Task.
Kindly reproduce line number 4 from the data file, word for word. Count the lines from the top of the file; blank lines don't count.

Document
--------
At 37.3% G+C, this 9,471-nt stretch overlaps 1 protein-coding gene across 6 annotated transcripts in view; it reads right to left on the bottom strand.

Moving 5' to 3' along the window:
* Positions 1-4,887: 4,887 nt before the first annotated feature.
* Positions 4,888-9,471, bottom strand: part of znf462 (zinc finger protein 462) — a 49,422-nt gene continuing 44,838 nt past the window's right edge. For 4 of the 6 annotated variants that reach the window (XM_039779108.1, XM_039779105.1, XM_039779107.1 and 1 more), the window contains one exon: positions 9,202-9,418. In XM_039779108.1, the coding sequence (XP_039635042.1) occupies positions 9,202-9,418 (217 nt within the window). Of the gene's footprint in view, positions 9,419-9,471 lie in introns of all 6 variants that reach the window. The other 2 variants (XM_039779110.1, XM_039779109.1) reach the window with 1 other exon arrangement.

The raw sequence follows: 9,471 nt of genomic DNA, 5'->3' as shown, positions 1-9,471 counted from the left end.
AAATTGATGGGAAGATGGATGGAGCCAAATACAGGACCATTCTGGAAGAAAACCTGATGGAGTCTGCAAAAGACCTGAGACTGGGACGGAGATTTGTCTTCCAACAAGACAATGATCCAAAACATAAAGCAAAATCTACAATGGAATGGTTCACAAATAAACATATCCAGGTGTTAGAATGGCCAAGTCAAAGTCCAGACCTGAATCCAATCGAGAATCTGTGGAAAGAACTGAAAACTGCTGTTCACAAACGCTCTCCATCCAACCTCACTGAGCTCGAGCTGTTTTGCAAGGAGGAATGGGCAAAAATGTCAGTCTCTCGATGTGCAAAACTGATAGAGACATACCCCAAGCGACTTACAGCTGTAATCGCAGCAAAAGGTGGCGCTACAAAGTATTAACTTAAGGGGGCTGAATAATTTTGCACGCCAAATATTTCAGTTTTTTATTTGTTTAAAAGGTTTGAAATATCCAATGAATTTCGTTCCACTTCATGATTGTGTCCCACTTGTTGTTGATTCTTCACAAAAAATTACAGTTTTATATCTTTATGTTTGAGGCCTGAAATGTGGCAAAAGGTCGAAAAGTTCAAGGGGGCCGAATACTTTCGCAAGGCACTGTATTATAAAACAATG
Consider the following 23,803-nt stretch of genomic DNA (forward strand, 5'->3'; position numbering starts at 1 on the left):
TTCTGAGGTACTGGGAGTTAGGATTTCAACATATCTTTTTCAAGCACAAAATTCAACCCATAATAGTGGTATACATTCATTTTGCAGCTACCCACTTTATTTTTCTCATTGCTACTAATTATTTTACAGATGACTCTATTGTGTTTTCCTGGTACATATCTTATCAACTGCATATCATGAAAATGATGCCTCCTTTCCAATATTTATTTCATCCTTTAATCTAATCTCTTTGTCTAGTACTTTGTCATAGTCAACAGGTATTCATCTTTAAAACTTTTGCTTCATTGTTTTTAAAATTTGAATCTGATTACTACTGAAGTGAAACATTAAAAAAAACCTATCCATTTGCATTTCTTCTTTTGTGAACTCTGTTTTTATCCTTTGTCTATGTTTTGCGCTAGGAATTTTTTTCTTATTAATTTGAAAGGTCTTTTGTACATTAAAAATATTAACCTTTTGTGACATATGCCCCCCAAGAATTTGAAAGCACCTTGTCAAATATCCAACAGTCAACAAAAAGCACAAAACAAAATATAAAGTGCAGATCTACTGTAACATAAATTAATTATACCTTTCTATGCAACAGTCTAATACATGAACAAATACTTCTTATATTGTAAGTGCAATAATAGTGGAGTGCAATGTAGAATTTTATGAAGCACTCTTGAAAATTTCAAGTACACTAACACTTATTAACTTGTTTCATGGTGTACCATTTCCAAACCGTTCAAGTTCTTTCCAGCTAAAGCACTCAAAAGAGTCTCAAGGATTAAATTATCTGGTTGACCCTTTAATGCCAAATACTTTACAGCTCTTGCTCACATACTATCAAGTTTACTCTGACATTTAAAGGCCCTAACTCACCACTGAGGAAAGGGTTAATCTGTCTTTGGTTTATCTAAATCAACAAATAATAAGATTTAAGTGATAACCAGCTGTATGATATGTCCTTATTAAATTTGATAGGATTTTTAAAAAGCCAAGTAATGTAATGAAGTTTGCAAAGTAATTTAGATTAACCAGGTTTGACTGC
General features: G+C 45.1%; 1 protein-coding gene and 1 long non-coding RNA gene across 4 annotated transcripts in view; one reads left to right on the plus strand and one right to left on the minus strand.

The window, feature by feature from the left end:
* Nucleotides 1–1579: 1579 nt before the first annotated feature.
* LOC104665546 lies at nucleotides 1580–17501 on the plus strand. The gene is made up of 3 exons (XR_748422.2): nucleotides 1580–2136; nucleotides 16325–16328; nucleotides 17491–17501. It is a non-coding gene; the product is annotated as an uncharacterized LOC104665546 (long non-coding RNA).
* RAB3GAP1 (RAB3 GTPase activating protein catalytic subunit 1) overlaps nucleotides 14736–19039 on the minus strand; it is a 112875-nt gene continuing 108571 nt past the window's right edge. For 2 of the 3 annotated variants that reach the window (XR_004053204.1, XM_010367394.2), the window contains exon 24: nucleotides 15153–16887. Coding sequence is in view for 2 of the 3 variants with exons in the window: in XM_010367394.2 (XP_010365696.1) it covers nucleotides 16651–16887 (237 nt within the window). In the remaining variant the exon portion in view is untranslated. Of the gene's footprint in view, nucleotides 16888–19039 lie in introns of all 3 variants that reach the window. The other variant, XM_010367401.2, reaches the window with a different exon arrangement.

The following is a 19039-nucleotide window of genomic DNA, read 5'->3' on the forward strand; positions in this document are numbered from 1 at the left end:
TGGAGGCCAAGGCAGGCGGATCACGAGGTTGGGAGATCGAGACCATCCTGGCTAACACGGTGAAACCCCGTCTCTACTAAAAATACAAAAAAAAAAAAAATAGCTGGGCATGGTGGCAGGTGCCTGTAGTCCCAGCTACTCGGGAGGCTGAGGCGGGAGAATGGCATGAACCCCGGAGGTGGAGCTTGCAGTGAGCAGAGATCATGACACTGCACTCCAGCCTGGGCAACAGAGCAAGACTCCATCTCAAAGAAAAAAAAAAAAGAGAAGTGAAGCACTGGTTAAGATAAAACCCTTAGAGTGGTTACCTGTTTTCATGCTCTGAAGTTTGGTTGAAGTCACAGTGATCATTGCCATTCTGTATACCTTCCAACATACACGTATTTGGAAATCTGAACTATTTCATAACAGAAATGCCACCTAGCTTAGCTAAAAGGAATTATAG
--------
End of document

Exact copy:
* Positions 4,888-9,471, bottom strand: part of znf462 (zinc finger protein 462) — a 49,422-nt gene continuing 44,838 nt past the window's right edge. For 4 of the 6 annotated variants that reach the window (XM_039779108.1, XM_039779105.1, XM_039779107.1 and 1 more), the window contains one exon: positions 9,202-9,418. In XM_039779108.1, the coding sequence (XP_039635042.1) occupies positions 9,202-9,418 (217 nt within the window). Of the gene's footprint in view, positions 9,419-9,471 lie in introns of all 6 variants that reach the window. The other 2 variants (XM_039779110.1, XM_039779109.1) reach the window with 1 other exon arrangement.